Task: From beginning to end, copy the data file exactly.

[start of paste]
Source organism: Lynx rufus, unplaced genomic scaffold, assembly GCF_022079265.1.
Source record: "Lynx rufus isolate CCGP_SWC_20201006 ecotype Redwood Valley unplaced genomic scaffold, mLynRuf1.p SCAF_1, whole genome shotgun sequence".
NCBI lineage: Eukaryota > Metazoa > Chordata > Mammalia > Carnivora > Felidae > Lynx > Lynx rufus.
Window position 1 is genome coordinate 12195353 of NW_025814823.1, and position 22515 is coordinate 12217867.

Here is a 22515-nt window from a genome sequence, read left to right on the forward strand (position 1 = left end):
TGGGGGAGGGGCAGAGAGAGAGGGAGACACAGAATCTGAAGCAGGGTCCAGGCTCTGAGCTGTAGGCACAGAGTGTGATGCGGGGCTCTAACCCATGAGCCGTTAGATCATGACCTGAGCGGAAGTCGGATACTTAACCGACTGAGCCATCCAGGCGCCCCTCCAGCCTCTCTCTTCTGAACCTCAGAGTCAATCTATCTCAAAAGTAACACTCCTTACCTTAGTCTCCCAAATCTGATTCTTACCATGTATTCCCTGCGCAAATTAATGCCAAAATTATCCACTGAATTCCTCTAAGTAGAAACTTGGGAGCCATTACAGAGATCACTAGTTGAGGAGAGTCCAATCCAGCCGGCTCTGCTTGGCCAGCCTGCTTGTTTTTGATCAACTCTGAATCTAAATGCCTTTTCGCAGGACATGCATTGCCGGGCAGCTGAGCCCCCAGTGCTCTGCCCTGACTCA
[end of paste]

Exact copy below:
Source organism: Lynx rufus, unplaced genomic scaffold, assembly GCF_022079265.1.
Source record: "Lynx rufus isolate CCGP_SWC_20201006 ecotype Redwood Valley unplaced genomic scaffold, mLynRuf1.p SCAF_1, whole genome shotgun sequence".
NCBI lineage: Eukaryota > Metazoa > Chordata > Mammalia > Carnivora > Felidae > Lynx > Lynx rufus.
Window position 1 is genome coordinate 12195353 of NW_025814823.1, and position 22515 is coordinate 12217867.

Here is a 22515-nt window from a genome sequence, read left to right on the forward strand (position 1 = left end):
TGGGGGAGGGGCAGAGAGAGAGGGAGACACAGAATCTGAAGCAGGGTCCAGGCTCTGAGCTGTAGGCACAGAGTGTGATGCGGGGCTCTAACCCATGAGCCGTTAGATCATGACCTGAGCGGAAGTCGGATACTTAACCGACTGAGCCATCCAGGCGCCCCTCCAGCCTCTCTCTTCTGAACCTCAGAGTCAATCTATCTCAAAAGTAACACTCCTTACCTTAGTCTCCCAAATCTGATTCTTACCATGTATTCCCTGCGCAAATTAATGCCAAAATTATCCACTGAATTCCTCTAAGTAGAAACTTGGGAGCCATTACAGAGATCACTAGTTGAGGAGAGTCCAATCCAGCCGGCTCTGCTTGGCCAGCCTGCTTGTTTTTGATCAACTCTGAATCTAAATGCCTTTTCGCAGGACATGCATTGCCGGGCAGCTGAGCCCCCAGTGCTCTGCCCTGACTCA